Improved success on power play keying Bruins' recent win streak
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Improved success on power play keying Bruins' recent win streak

BRIGHTON, Mass. — One of the things that went largely unnoticed during Boston’s losing stretch where they lost eight out of nine games was a weakened power play that wasn’t cranking at its normal dominant efficiency.

The Bruins went 6-for-42 on the power play in the 10 games leading into their back-to-back wins for a 14.3 percent success rate that dropped them to third in the NHL after they had led the league for much of the season on the man advantage.

In the last two wins over the Capitals and the Sabres, things have been back on track for the B’s power play with three goals on 10 tries for a 30 percent success rate that still sees them in third place (26.4 percent success rate), well behind both the Oilers and Tampa Bay Lightning at this point.

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One can’t really chalk the power-play slump to injuries and missing personnel as Patrice Bergeron has been healthy and scoring a boatload of goals over the last nine games, and other key players like Torey Krug and David Pastrnak were healthy for pretty much all that stretch. It appeared that many penalty kills were crowding David Pastrnak at the face-off dot to stifle his ability for one-timers while No. 88 also went into a little bit of a shooting slump.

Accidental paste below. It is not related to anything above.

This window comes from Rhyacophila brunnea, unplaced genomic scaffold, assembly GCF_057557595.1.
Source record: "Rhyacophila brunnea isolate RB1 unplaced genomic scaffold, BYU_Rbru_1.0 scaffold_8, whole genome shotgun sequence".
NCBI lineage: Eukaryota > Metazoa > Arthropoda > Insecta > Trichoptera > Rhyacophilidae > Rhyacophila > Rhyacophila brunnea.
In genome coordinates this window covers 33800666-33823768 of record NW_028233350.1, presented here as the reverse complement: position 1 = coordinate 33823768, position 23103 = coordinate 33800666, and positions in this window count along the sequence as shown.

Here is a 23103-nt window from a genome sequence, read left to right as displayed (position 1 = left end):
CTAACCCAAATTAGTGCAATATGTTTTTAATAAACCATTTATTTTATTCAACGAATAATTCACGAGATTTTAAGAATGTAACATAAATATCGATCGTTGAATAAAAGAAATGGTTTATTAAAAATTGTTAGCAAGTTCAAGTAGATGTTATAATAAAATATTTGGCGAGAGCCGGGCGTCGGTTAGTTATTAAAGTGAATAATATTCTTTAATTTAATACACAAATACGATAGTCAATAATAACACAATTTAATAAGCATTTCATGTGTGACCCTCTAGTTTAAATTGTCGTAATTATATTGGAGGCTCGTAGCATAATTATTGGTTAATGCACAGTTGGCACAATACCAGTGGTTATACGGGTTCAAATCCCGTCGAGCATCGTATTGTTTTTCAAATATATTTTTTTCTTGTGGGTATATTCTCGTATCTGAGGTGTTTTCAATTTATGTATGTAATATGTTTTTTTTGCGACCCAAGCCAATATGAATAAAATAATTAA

The B’s power play seemed slow to adjust to all these things while simply not outworking the opposing penalty kills during a general malaise up and down the lineup, but that appears to have been cleared up around the three-day holiday break.

The adjustment clearly has been made with Bergeron and Jake DeBrusk scoring PP goals in each of those last two games and the five-man unit adjusting to teams shadowing Pastrnak at the face-off dot.